Why Develop an Integrated Approach to the Delivery of Social Services?
Over the past several years, social service providers have increasingly recognized that families seeking assistance often face multiple, complex needs and that they require the services of more than one program. For example, Temporary Assistance to Needy Families (TANF) workers who have focused on helping move clients into jobs, often find that in addition to needing basic job skills, their clients may face substance abuse, domestic violence, or mental health issues that interfere with successfully obtaining and keeping a job. Child welfare workers are increasingly recognizing that in addition to mental health, substance abuse, and domestic violence challenges, their clients frequently need economic supports and assistance to more effectively manage their lives and provide adequate care for their children. In order to access the range of services they need, these families must often go to multiple locations and interact with a range of rules and regulations and a variety of caseworkers and case plans. Some caseworkers may have inconsistent expectations and obligations in different case plans or programs may conflict. In addition, agencies often face limitations (actual or perceived) on the type of services they can fund. The fragmentation and complexity of such service delivery makes it extremely difficult, if not impossible, for many families to obtain the services they need. Ironically, the most vulnerable families, those who need the most help, are the least likely to be able to navigate such a complex, fragmented “system.” Thus, a number of states and localities have begun experimenting with ways to provide a more family-centered, seamless service delivery system, a system that offers a broad continuum of services and tailors these services to the strengths and needs of individual families. The goal is generally to provide services and supports to families to help them move towards greater independence while promoting the health and well-being of all family members. The service array is intended to focus not only on immediate, crisis needs of families, but also to provide prevention and early intervention services that help families avoid reaching a crisis.
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What Does an Integrated Social Services System Look Like?
There are a variety of ways to integrate social services across programs, but five components are generally present when integration is sought. These components may vary in emphasis and may be approached in different ways, but they seem to be core components to integrated systems of social service delivery.
Single Point of Entry
The first element of most models of integrated service delivery is a single point of entry for families. The notion here is that “there is no wrong door,” that wherever a family first interacts with the social services system, family members can be connected to a broad range of services.
Comprehensive Family Assessment
A second element involves a comprehensive assessment of the family’s needs in order to develop an appropriate service plan. This may mean a preliminary screening of all family members, followed by a more intensive assessment of particular concerns identified in the screening. Alternatively, comprehensive assessments may be initiated for all family members from the outset. The goal is to identify the strengths and needs of a family early on and connect them with relevant services and supports as quickly as possible.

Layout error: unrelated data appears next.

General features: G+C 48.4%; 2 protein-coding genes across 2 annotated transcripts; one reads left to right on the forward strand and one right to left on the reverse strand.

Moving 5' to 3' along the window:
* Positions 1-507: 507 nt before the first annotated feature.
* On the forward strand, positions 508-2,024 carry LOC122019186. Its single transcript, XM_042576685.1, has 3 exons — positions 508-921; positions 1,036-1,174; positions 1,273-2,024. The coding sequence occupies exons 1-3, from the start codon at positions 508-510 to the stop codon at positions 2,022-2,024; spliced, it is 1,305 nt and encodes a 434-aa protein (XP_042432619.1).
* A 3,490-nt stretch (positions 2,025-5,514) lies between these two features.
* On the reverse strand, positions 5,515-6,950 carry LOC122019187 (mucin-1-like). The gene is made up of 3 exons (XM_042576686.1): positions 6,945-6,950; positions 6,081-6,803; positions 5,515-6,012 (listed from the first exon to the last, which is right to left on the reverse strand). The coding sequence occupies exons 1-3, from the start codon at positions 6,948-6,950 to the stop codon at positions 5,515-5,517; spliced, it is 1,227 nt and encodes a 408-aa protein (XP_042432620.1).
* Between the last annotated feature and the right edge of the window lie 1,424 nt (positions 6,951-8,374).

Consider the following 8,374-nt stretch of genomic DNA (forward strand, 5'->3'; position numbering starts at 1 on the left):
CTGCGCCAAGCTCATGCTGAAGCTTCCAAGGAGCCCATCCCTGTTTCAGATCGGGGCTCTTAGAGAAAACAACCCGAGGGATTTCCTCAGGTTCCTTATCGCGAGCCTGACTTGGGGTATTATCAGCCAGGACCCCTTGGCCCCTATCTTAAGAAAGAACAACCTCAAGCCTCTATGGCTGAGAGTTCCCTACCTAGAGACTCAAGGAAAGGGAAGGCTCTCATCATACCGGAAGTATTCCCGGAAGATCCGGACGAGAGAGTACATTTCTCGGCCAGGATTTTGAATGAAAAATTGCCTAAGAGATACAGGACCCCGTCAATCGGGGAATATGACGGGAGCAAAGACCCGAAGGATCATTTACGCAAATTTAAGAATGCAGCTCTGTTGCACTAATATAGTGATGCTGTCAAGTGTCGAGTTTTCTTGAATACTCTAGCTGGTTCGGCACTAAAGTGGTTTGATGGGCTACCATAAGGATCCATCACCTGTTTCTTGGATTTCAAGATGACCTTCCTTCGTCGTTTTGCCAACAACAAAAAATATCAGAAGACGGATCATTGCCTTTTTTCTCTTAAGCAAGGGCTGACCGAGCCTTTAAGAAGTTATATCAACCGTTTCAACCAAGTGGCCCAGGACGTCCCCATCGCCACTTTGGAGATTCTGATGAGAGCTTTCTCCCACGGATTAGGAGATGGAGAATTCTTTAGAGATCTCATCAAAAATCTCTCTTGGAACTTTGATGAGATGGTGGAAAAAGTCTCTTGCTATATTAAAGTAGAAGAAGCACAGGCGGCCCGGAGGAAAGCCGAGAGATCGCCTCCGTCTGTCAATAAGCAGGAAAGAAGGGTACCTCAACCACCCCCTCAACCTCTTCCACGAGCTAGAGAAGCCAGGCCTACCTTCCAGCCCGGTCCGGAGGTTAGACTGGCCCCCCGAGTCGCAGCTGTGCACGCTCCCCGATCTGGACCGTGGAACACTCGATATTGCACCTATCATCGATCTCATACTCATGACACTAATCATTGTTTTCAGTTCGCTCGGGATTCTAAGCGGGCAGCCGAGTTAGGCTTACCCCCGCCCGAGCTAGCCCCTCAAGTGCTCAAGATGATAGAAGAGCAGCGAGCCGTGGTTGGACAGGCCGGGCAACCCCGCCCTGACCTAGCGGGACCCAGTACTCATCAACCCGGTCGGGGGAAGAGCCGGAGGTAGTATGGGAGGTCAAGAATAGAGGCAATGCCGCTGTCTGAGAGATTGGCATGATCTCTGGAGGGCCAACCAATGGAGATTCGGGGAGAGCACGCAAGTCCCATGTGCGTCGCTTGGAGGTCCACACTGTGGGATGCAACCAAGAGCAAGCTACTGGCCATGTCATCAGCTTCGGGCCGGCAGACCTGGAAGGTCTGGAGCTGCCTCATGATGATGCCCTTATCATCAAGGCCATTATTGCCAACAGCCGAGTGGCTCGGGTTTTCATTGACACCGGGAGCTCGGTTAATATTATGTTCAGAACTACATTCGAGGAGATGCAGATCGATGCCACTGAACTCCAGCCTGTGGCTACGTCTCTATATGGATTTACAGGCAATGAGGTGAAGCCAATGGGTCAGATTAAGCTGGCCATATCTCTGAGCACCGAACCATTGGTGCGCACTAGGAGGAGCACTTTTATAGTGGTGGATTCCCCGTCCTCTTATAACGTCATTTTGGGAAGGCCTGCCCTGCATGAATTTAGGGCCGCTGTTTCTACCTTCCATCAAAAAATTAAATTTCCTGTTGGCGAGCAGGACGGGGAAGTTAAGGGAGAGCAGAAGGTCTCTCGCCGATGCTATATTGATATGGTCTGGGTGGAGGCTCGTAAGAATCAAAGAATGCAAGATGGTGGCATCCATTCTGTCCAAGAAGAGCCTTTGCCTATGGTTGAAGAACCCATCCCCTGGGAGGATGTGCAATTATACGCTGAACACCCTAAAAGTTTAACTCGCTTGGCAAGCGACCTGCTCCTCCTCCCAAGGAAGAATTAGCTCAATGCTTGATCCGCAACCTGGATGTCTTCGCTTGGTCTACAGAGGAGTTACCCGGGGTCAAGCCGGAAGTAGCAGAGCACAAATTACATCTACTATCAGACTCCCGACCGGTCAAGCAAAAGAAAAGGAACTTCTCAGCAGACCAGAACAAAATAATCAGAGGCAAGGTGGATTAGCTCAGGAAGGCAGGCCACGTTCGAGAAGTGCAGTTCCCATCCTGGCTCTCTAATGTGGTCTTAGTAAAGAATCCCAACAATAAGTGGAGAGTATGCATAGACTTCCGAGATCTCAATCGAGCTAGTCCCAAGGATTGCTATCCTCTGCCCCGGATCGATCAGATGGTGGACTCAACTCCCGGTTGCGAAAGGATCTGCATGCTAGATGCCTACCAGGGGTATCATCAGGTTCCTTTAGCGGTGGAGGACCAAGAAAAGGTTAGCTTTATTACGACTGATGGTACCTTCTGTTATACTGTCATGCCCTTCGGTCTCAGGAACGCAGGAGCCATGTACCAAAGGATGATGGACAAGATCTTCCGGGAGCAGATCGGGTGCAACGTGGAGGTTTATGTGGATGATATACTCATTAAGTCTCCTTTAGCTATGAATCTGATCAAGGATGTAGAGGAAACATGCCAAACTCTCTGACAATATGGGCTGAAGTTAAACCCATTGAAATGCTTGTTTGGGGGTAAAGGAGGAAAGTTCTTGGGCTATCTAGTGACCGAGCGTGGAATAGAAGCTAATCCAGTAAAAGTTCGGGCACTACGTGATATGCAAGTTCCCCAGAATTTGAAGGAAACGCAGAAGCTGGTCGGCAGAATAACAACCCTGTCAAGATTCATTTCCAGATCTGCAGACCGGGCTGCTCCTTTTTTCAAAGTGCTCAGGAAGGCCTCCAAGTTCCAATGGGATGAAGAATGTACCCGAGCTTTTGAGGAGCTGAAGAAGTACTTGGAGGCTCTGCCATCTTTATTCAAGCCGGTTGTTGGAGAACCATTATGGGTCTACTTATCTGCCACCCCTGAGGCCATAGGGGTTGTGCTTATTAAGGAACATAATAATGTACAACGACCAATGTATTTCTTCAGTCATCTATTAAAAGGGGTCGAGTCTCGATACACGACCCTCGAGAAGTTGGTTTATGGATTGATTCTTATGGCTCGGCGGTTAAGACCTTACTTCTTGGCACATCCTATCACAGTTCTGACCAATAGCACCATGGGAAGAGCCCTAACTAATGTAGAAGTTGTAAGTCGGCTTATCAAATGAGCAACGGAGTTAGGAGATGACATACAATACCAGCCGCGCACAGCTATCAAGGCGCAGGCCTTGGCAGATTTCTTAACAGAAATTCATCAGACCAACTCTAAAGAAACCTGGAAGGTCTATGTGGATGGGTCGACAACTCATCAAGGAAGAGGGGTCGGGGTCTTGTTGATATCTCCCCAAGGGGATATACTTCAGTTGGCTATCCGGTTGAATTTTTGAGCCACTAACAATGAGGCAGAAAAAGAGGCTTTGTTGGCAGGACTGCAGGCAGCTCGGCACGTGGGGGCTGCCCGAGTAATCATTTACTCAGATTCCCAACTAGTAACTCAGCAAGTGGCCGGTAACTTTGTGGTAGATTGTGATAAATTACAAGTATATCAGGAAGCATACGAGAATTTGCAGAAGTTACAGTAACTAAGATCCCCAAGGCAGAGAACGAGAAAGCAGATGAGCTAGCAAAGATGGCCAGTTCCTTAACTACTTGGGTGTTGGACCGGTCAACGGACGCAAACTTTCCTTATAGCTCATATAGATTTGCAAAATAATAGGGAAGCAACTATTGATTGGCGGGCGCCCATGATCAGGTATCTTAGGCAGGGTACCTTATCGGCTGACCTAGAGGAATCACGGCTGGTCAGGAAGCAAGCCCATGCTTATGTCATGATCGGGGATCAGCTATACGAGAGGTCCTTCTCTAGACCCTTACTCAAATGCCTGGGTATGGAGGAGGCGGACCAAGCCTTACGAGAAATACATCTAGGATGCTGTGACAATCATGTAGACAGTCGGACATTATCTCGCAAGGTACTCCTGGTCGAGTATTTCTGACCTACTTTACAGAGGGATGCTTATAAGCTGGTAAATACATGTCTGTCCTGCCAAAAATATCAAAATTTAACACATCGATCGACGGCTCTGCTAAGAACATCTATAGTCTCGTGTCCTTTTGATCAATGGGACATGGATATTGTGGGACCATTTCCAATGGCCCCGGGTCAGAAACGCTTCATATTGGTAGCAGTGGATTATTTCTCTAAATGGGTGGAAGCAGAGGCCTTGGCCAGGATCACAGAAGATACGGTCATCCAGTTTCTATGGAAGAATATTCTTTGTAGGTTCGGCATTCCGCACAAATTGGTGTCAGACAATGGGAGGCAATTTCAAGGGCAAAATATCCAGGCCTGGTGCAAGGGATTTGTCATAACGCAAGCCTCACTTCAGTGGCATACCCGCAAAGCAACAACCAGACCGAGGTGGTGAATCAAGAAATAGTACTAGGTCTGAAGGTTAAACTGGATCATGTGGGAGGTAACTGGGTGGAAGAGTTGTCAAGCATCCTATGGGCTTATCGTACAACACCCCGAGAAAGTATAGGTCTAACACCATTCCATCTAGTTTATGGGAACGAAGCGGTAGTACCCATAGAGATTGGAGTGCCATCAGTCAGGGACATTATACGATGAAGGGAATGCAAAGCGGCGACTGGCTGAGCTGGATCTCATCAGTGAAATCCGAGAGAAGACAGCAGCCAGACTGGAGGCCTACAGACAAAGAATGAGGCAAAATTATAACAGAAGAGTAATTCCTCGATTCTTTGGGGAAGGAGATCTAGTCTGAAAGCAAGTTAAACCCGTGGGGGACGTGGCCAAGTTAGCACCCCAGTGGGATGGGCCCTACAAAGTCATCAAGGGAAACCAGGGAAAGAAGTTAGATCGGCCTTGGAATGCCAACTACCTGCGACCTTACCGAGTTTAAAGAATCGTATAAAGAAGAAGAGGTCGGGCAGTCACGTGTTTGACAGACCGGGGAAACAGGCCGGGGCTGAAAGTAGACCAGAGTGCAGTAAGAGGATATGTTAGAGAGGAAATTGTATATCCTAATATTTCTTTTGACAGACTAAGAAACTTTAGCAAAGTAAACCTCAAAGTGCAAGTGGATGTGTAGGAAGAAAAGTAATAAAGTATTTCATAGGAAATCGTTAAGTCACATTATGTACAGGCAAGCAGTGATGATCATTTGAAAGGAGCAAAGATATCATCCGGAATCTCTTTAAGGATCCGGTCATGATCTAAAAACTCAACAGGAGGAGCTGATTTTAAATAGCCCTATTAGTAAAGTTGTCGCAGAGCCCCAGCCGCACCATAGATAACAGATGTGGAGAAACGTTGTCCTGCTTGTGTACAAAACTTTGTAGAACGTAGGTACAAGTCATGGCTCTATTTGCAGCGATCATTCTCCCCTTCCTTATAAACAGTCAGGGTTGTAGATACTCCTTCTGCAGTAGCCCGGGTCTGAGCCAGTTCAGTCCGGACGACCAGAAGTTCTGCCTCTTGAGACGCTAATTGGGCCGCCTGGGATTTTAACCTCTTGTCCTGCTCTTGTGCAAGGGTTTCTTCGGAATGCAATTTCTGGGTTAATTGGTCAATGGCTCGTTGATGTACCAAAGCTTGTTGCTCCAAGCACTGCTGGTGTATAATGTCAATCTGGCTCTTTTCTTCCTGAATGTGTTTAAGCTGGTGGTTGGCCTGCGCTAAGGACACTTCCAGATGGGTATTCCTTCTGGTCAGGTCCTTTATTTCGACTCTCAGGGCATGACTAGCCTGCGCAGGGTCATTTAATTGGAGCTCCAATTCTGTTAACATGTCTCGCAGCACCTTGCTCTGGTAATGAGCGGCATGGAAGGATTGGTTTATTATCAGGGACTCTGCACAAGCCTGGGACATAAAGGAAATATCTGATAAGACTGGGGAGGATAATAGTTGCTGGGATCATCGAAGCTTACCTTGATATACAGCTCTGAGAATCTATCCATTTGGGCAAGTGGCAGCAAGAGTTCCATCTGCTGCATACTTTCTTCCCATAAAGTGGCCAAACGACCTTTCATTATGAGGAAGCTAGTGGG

Joint Case Planning
A third component of many cross-program integration models involves a single case plan or service plan for the family and a primary caseworker who coordinates with a multidisciplinary team made up of staff from all relevant programs. Alternatively, a family may have more than one plan, but the plans are jointly developed across programs, with input from the family, so that the resulting plans are complementary, not conflicting. Under such circumstances, the family generally has a primary caseworker or team member who ensures that the plans are coordinated.
Co-location of services is often a fourth element of integrated service delivery. This enables a family to obtain all needed services at a single location. When co-location is not feasible, it becomes important that the case manager or some other member of the family’s team ensure that referrals are made and received and that the family can access services at other locations. Facilitating coordinated services in such situations often requires the provision of ongoing contact with and support for the family.
A Sense of Partnership
A fifth element of cross-program integration is often a new way of doing business for staff. As the previous components indicate, staff’s day-to-day interactions with families under integrated models of service delivery differ from the more typical fragmented, “silo,” or “stove-pipe” program-specific model. Rather than trying to determine if a family meets the requirements to participate in a program, staff work with the family to determine what the family needs and then look to what programs and funding streams are available to address those needs. Staff interactions across programs also differ in an integrated model. Staff need cross-training and knowledge about the variety of services and supports available to families, not just those available in their program. Staff need to share information, but do so in a way that is respectful of families’ privacy. Staff from different programs and agencies also share accountability and joint responsibility for the success of the families they serve and for compliance with relevant statutes, regulations, and policies. The traditional boundaries and “turf” lines no longer apply.